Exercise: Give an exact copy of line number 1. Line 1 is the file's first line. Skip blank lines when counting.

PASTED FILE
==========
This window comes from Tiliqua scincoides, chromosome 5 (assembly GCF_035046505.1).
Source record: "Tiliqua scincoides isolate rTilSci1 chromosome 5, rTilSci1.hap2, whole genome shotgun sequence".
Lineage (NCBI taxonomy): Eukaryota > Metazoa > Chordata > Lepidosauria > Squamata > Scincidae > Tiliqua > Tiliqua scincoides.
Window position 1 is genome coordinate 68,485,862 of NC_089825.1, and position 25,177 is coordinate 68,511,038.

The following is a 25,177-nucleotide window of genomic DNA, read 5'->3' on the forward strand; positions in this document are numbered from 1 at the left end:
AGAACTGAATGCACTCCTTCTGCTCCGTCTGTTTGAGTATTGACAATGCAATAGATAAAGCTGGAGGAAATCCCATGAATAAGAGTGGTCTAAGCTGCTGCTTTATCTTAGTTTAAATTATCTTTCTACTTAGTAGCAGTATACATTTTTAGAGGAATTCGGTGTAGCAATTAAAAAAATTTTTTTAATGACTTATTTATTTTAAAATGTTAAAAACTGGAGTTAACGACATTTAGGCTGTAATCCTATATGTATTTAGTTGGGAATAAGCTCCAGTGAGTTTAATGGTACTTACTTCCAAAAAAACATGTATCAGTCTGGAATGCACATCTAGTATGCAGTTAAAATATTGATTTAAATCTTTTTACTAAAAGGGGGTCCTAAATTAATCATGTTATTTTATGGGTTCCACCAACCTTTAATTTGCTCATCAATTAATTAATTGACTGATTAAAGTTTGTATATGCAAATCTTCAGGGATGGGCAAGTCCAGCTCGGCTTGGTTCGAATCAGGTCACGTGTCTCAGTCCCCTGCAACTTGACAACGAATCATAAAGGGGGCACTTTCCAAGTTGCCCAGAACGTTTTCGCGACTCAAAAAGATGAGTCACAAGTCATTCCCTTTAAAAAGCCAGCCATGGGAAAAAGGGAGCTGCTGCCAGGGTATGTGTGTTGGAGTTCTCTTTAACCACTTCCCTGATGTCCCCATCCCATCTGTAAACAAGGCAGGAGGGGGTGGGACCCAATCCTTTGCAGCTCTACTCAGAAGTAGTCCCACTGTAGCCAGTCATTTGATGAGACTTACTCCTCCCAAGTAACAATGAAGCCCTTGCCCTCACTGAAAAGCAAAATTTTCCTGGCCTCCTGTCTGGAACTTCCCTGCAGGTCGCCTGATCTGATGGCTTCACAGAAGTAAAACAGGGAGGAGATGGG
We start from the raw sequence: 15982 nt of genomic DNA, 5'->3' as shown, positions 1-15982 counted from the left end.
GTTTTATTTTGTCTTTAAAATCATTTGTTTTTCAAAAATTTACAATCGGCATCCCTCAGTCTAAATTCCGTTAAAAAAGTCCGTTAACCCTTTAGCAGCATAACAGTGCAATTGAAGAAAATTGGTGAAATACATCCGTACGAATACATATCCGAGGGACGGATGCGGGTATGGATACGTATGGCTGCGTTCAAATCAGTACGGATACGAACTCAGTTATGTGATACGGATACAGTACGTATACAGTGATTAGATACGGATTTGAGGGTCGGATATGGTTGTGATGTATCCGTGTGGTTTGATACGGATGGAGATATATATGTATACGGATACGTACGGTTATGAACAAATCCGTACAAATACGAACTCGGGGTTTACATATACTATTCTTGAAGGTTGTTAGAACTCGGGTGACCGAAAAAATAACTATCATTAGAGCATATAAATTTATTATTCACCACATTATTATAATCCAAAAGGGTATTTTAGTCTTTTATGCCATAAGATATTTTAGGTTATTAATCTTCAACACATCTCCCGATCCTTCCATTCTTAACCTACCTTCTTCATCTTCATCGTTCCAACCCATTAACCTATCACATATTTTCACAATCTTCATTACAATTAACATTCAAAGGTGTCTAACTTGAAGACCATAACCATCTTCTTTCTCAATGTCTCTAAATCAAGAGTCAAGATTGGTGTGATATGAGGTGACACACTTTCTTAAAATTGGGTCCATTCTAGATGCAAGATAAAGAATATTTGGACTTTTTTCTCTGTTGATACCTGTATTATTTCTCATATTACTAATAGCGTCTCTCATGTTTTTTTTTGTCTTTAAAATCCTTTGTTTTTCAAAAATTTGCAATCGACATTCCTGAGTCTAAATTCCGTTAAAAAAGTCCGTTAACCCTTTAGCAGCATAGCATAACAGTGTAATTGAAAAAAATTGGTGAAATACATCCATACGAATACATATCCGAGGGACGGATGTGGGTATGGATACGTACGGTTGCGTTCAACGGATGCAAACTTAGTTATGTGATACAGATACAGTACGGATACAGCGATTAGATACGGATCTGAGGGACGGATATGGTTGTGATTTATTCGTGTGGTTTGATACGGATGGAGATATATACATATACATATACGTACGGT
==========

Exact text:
This window comes from Tiliqua scincoides, chromosome 5 (assembly GCF_035046505.1).